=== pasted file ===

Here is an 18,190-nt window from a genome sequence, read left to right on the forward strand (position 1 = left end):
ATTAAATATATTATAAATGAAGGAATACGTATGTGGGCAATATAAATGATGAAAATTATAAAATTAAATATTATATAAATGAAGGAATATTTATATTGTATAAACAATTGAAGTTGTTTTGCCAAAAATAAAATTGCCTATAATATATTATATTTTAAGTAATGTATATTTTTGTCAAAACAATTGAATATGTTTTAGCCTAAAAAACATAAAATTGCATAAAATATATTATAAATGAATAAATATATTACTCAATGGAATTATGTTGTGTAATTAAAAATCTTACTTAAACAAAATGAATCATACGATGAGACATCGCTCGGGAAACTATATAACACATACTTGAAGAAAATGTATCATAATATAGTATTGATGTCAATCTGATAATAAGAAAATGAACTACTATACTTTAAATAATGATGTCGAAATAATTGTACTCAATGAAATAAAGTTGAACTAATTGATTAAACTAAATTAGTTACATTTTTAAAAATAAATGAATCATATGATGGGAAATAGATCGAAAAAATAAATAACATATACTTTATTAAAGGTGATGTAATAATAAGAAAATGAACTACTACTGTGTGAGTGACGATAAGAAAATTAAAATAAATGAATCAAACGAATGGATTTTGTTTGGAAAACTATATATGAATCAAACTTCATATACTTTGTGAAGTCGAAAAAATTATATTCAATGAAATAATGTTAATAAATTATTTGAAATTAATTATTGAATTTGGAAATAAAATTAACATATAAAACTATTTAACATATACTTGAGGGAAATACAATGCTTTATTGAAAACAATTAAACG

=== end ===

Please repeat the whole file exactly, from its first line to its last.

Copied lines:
Here is an 18,190-nt window from a genome sequence, read left to right on the forward strand (position 1 = left end):
ATTAAATATATTATAAATGAAGGAATACGTATGTGGGCAATATAAATGATGAAAATTATAAAATTAAATATTATATAAATGAAGGAATATTTATATTGTATAAACAATTGAAGTTGTTTTGCCAAAAATAAAATTGCCTATAATATATTATATTTTAAGTAATGTATATTTTTGTCAAAACAATTGAATATGTTTTAGCCTAAAAAACATAAAATTGCATAAAATATATTATAAATGAATAAATATATTACTCAATGGAATTATGTTGTGTAATTAAAAATCTTACTTAAACAAAATGAATCATACGATGAGACATCGCTCGGGAAACTATATAACACATACTTGAAGAAAATGTATCATAATATAGTATTGATGTCAATCTGATAATAAGAAAATGAACTACTATACTTTAAATAATGATGTCGAAATAATTGTACTCAATGAAATAAAGTTGAACTAATTGATTAAACTAAATTAGTTACATTTTTAAAAATAAATGAATCATATGATGGGAAATAGATCGAAAAAATAAATAACATATACTTTATTAAAGGTGATGTAATAATAAGAAAATGAACTACTACTGTGTGAGTGACGATAAGAAAATTAAAATAAATGAATCAAACGAATGGATTTTGTTTGGAAAACTATATATGAATCAAACTTCATATACTTTGTGAAGTCGAAAAAATTATATTCAATGAAATAATGTTAATAAATTATTTGAAATTAATTATTGAATTTGGAAATAAAATTAACATATAAAACTATTTAACATATACTTGAGGGAAATACAATGCTTTATTGAAAACAATTAAACG